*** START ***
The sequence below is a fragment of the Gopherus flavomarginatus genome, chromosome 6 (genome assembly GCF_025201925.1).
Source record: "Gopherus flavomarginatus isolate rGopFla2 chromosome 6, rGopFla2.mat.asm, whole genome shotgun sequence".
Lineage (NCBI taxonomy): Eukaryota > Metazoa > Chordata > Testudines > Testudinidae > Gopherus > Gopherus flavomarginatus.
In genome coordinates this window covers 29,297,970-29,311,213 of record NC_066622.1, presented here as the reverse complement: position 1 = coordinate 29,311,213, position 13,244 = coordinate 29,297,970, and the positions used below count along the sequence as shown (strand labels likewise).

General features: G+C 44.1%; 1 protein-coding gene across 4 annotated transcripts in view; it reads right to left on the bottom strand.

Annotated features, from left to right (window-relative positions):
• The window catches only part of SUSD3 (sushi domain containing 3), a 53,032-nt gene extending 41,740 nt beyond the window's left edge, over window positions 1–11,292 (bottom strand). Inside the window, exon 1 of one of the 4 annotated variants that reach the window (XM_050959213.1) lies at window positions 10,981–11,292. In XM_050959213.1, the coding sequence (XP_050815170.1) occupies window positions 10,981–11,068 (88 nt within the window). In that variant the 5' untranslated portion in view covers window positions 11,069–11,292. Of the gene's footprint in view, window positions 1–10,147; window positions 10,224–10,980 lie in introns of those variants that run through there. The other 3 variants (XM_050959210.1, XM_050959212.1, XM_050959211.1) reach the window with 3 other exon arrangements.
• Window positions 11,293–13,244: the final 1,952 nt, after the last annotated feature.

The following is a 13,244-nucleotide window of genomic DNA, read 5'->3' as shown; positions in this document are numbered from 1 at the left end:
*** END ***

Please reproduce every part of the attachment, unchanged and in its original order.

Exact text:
The sequence below is a fragment of the Gopherus flavomarginatus genome, chromosome 6 (genome assembly GCF_025201925.1).
Source record: "Gopherus flavomarginatus isolate rGopFla2 chromosome 6, rGopFla2.mat.asm, whole genome shotgun sequence".
Lineage (NCBI taxonomy): Eukaryota > Metazoa > Chordata > Testudines > Testudinidae > Gopherus > Gopherus flavomarginatus.
In genome coordinates this window covers 29,297,970-29,311,213 of record NC_066622.1, presented here as the reverse complement: position 1 = coordinate 29,311,213, position 13,244 = coordinate 29,297,970, and the positions used below count along the sequence as shown (strand labels likewise).

General features: G+C 44.1%; 1 protein-coding gene across 4 annotated transcripts in view; it reads right to left on the bottom strand.

Annotated features, from left to right (window-relative positions):
• The window catches only part of SUSD3 (sushi domain containing 3), a 53,032-nt gene extending 41,740 nt beyond the window's left edge, over window positions 1–11,292 (bottom strand). Inside the window, exon 1 of one of the 4 annotated variants that reach the window (XM_050959213.1) lies at window positions 10,981–11,292. In XM_050959213.1, the coding sequence (XP_050815170.1) occupies window positions 10,981–11,068 (88 nt within the window). In that variant the 5' untranslated portion in view covers window positions 11,069–11,292. Of the gene's footprint in view, window positions 1–10,147; window positions 10,224–10,980 lie in introns of those variants that run through there. The other 3 variants (XM_050959210.1, XM_050959212.1, XM_050959211.1) reach the window with 3 other exon arrangements.
• Window positions 11,293–13,244: the final 1,952 nt, after the last annotated feature.

The following is a 13,244-nucleotide window of genomic DNA, read 5'->3' as shown; positions in this document are numbered from 1 at the left end: